Thursday, September 07, 2006

Bad headline 

I probably spent 40 minutes talking to Larry Schumacher about this article he worked on yesterday. I'll discuss the article itself in a minute, but I first need to chew out the editor who wrote the headline that was the top story on the paper (can't hang that on Larry):
Workers Fall Behind
This may or may not be true, but the data Larry is citing says nothing about wage rates. It is per capita personal income received from all sources. I know I told him this, and I'm reasonably certain he understood it, since we were reading the description of the data from the report. (See the definitions on page 4 therein.) The number is an estimate of area personal income divided by area population.

Where we got into a long discussion was over the differences between this data and the median household income release from the Census last week that created a couple of memes on the web. Those are two very different datasets, and I was trying to explain how median real household income could fall while real personal income could rise. This is what led to the discussion of the return to education. Let me add a couple more things.

Anyone thinking about this stuff needs to read Russ Roberts' excellent point about how we are adjusting income for inflation. Here are two relevant parts:

When I hear the phrase, average hourly earnings, I think of taking a bunch of different wage rates, some high, some low, and averaging them. But that's not how these data are collected. The data on average hourly earnings are taken from the Current Employment Statistics (CES), a survey not of individuals, but of establishments. The BLS gathers data from 160,000 different businesses and agencies covering 400,000 work sites. They ask each business for each work site, to provide total wages paid and total hours worked and they divide the two. That's the average hourly earnings at that establishment.

That's a little bit weird. Do most businesses really know total hours worked? My employer, George Mason University, certainly doesn't. There's no way the President of the University or the head of human resources or any department chair or any individual knows how much people actually work at the University. I don't even know how many hours I'm supposed to work. I work at home. I work at night. I come in later than 9:00 am. I come in earlier. Sometime when I'm "working", that is, when I'm sitting at my desk in my office, I'm checking the Red Sox box score or chatting with my wife. Sometimes, while I'm driving my kids to a baseball game, I'm thinking about real wages. I have no idea what my actual hours worked might be. Certainly no one else at the University knows either.

Sure, there are places where people punch a clock. But those places have become a lot less common than in 1964. How do businesses report their total hours worked to get an accurate number? How much leisure takes place on the job today compared to 1964? How much work gets done at home that the company has no knowledge of? I have no idea. Neither does the BLS.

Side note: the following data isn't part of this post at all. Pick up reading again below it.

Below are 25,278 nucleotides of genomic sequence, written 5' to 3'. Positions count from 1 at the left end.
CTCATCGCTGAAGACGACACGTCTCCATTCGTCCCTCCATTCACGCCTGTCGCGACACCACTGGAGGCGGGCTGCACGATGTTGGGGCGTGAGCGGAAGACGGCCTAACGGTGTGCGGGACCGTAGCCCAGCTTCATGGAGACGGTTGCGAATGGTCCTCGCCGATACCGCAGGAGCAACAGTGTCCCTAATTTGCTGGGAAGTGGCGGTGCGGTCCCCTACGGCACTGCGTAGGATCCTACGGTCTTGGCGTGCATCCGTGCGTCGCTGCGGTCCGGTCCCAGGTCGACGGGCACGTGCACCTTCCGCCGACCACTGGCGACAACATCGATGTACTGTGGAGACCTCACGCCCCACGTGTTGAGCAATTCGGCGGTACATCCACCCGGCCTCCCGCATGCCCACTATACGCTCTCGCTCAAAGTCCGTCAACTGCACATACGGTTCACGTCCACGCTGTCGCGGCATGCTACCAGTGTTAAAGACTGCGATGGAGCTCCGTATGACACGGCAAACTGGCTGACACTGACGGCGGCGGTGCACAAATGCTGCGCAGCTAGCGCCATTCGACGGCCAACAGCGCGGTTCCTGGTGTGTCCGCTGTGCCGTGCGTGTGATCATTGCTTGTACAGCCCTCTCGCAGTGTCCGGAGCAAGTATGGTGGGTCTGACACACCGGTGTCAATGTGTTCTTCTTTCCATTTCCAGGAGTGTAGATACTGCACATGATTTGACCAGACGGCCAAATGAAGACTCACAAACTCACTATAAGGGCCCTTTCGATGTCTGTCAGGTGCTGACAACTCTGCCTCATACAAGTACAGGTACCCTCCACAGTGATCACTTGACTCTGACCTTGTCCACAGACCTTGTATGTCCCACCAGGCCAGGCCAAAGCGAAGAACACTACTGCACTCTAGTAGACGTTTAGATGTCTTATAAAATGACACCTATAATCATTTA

How does the BLS adjust the weights in the survey? When a manufacturing plant closes and a graphic arts company opens, how do they re-weight the sample? I'm sure they do re-weight, and I'll try and find out how they do it, but does their method result in any systematic bias?

I will have to ask some former students at BLS about this as well. What I do know about this is that the hours data we get covers about 1/3 of workers on payrolls. Overtime hours are only known for manufacturing. So Roberts is right that this data doesn't cover, say, his own production. But the hours for my office manager would be possible to calculate, as a timesheet is turned in.

He then turns to the issue of the divisor used to create the inflation adjustment. The usual divisor is CPI-U, the consumer price index for all urban consumers. There have been several improvements over the years, thanks in no small part to the Boskin Report when indexing of Social Security payments was an issue during the Clinton Administration. But for the historical series CPI-U, some of those changes are not incorporated to make the older and newer data comparable. Using the newer series (called CPI-U-RS, the last two letters meaning recent series), Roberts finds that U.S. real wages are 1% higher now than in 1979 -- nothing to write home about, but better than a 6% decline. (Then he adds more this morning on CPI bias, which includes some criticism of the Boskin Report as being incomplete for correcting those biases.) And this of course does not include all the non-wage benefits that have risen sharply.

What does this all mean for us? It means that when you argue about real wages, you have to be sure you have the inflation measures right, something you should never be sure of!